|Publication number||US7976685 B2|
|Application number||US 11/678,198|
|Publication date||Jul 12, 2011|
|Filing date||Feb 23, 2007|
|Priority date||Mar 3, 2006|
|Also published as||US20070205104|
|Publication number||11678198, 678198, US 7976685 B2, US 7976685B2, US-B2-7976685, US7976685 B2, US7976685B2|
|Export Citation||BiBTeX, EndNote, RefMan|
|Patent Citations (5), Non-Patent Citations (1), Classifications (8), Legal Events (4)|
|External Links: USPTO, USPTO Assignment, Espacenet|
This application claims the benefit of U.S. Provisional Application Ser. No. 60/778,382 filed Mar. 3, 2006.
The invention relates to the production of aluminum by igneous electrolysis using the Hall-Héroult process. It particularly concerns remote control of “pot tending machines” (PTM) used in aluminum production plants.
Aluminum is produced industrially by igneous electrolysis, in other words by electrolysis of the alumina in solution in a molten cryolite bath called an electrolyte bath, using the Hall-Héroult process. The electrolytic bath is contained in electrolytic cells that include a steel pot shell coated on the inside with refractory and/or insulating materials and a cathode assembly located at the bottom of the cell. Anodes, typically made of a carbonaceous material, are fixed to a superstructure provided with means of moving them vertically, said anodes being progressively consumed during the electrolysis process. The assembly composed of an electrolytic cell, its anodes and the electrolyte bath is called the electrolytic cell.
Plants contain a large number of electrolytic cells arranged in line in buildings called potrooms or halls, and electrically connected in series by means of connecting conductors so as to optimise the occupancy of plant floors. The cells are usually arranged in lines so that vehicles can move along a circulation aisle along the potroom. They comprise a series of anodes provided with a metallic stem that will be used to fix the anodes and electrically connect them to a metallic anode beam fixed to the superstructure.
During operation of an aluminum reduction plant, work has to be done on electrolytic cells including replacement of spent anodes by new anodes, drawing off of liquid metal from cells and drawing off or the addition of electrolyte. In order to do this work, the most modern plants are provided with one or several service units comprising a travelling crane that can be translated above the electrolytic cells, and a trolley that moves along the travelling crane and to which a tending module is fixed comprising handling and working devices (also called “tools”) such as bucket wheels and pulley blocks. The tending module is placed above the area of the cell on which the work is to be done and the tools are brought in, typically using telescopic arms, to the working area itself along a trajectory that includes a substantially vertical downwards component. In the following, we will use X to denote the direction of the large side of a cell, Y the direction of the small side of the cell and Z the vertical direction. Said tending units are referred to as “Pot Tending Assemblies” “PTA” or “Pot Tending Machines” (“PTM”).
At the present time, anode replacement operations require the presence of two operators:
Typically, the operator in the onboard cab uses the following during anode replacements:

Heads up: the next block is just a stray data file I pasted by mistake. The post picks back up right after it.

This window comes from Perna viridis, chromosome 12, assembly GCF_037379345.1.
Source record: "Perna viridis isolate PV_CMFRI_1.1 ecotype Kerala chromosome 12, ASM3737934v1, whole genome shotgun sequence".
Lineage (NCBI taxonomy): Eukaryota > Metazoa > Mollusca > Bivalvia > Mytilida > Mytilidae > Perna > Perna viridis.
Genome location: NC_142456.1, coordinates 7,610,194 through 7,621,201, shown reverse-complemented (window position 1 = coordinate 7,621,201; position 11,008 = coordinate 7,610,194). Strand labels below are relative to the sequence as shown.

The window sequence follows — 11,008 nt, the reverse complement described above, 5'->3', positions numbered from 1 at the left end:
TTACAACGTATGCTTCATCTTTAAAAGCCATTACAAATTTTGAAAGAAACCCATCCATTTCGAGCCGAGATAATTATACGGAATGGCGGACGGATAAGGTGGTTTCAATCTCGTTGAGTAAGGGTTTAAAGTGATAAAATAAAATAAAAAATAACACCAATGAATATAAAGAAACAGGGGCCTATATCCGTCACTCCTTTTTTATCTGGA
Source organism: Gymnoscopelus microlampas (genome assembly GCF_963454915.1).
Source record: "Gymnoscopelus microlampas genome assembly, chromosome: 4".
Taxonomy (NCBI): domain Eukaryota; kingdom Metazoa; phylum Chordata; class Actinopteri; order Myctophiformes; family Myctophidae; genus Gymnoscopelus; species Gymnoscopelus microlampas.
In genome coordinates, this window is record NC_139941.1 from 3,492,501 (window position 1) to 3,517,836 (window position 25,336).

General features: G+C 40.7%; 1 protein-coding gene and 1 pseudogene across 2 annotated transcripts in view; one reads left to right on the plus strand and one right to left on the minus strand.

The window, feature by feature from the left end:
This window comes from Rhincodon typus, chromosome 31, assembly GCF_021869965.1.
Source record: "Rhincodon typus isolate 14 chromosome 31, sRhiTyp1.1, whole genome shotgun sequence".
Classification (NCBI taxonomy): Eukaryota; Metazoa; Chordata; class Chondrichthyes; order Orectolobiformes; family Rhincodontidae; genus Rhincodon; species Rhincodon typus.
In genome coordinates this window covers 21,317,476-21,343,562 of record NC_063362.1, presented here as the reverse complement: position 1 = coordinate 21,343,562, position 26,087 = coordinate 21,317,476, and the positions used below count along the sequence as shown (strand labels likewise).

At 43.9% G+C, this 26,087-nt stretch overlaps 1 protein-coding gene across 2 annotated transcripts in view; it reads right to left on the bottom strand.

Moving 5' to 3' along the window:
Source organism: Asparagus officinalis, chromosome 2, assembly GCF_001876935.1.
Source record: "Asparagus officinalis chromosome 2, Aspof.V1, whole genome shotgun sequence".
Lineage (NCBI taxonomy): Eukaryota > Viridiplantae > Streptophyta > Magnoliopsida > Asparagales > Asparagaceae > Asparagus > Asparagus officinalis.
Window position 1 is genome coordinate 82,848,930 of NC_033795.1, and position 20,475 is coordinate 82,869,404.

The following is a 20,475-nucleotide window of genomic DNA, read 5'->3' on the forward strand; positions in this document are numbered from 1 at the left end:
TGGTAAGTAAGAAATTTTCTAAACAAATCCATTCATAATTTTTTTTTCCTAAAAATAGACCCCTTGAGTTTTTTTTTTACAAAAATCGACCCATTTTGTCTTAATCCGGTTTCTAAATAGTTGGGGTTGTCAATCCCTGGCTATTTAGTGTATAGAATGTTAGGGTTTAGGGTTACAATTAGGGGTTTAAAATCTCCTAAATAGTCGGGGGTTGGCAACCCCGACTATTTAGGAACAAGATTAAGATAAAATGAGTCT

In general, the operator on the floor who sees the working area from a different angle, helps the operator to perform these manipulations. Furthermore, the operator on the floor grips a retractable duct also attached to the PTM used to add alumina and/or crushed bath into the electrolytic cell, so as to reform a cover layer after placement of a new anode.
Research has been undertaken so that these operations can be carried out by a single operator able to act in complete safety at a sufficient distance from the working area, with the objective of reducing operating costs and improving safety.
European application EP 0 618 313 (TECHMO) discloses a modular assembly for automatically replacing anodes. This assembly comprises a travelling crane, two modules on trolleys that move along the travelling crane, each module being dedicated to specific tasks, a tending vehicle and a transport vehicle each passing along an aisle located on each side of a row of cells. In this modular equipment, the tending vehicle comprises a control cab from which handling and working operations can be controlled. Note that this control cab can be fitted with a remote control system and a camera display system, although this aspect will not be described in more detail.
The first tests carried out by the applicant showed that the remote control of operations such as anode changes cannot be performed with any means for displaying the working area and transmitting orders to tools, because said means must necessarily enable the operator to act with the necessary reactivity. For example, means conventionally used in other technical domains, such as remote manipulation of radioactive loads, satisfy different constraints that do not correspond to the particular needs related to operations occurring during anode changes, particularly due to the need to take very fast action during said operations.
Furthermore, the modular assembly described in EP 0 618 313 requires a highly specific configuration of the potroom, for example with two circulation aisles on each side of the row of electrolytic cells.
The objective in application US2004/211663 (ALCOA) is different: the objective is to measure anode heights. In order to do this, in one particular embodiment it is suggested that vertical distances should be measured by means of three digital cameras installed on a mobile rigid arm.